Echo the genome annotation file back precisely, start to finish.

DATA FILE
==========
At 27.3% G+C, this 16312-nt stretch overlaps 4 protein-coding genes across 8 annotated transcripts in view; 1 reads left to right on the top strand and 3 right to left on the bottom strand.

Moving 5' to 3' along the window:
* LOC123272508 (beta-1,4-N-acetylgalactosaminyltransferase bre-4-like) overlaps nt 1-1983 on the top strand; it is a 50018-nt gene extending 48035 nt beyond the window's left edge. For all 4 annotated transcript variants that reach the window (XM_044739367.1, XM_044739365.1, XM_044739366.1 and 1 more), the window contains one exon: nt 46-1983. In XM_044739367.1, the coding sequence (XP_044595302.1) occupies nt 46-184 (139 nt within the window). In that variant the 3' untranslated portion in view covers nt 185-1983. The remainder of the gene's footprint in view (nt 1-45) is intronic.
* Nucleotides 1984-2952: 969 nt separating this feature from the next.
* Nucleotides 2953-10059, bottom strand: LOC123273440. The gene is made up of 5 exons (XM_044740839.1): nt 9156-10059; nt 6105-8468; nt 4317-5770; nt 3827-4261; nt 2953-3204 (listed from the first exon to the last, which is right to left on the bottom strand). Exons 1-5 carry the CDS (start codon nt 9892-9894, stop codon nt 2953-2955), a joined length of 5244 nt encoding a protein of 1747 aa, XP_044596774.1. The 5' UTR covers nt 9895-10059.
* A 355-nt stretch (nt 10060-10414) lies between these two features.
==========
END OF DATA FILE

At 27.3% G+C, this 16312-nt stretch overlaps 4 protein-coding genes across 8 annotated transcripts in view; 1 reads left to right on the top strand and 3 right to left on the bottom strand.

Moving 5' to 3' along the window:
* LOC123272508 (beta-1,4-N-acetylgalactosaminyltransferase bre-4-like) overlaps nt 1-1983 on the top strand; it is a 50018-nt gene extending 48035 nt beyond the window's left edge. For all 4 annotated transcript variants that reach the window (XM_044739367.1, XM_044739365.1, XM_044739366.1 and 1 more), the window contains one exon: nt 46-1983. In XM_044739367.1, the coding sequence (XP_044595302.1) occupies nt 46-184 (139 nt within the window). In that variant the 3' untranslated portion in view covers nt 185-1983. The remainder of the gene's footprint in view (nt 1-45) is intronic.
* Nucleotides 1984-2952: 969 nt separating this feature from the next.
* Nucleotides 2953-10059, bottom strand: LOC123273440. The gene is made up of 5 exons (XM_044740839.1): nt 9156-10059; nt 6105-8468; nt 4317-5770; nt 3827-4261; nt 2953-3204 (listed from the first exon to the last, which is right to left on the bottom strand). Exons 1-5 carry the CDS (start codon nt 9892-9894, stop codon nt 2953-2955), a joined length of 5244 nt encoding a protein of 1747 aa, XP_044596774.1. The 5' UTR covers nt 9895-10059.
* A 355-nt stretch (nt 10060-10414) lies between these two features.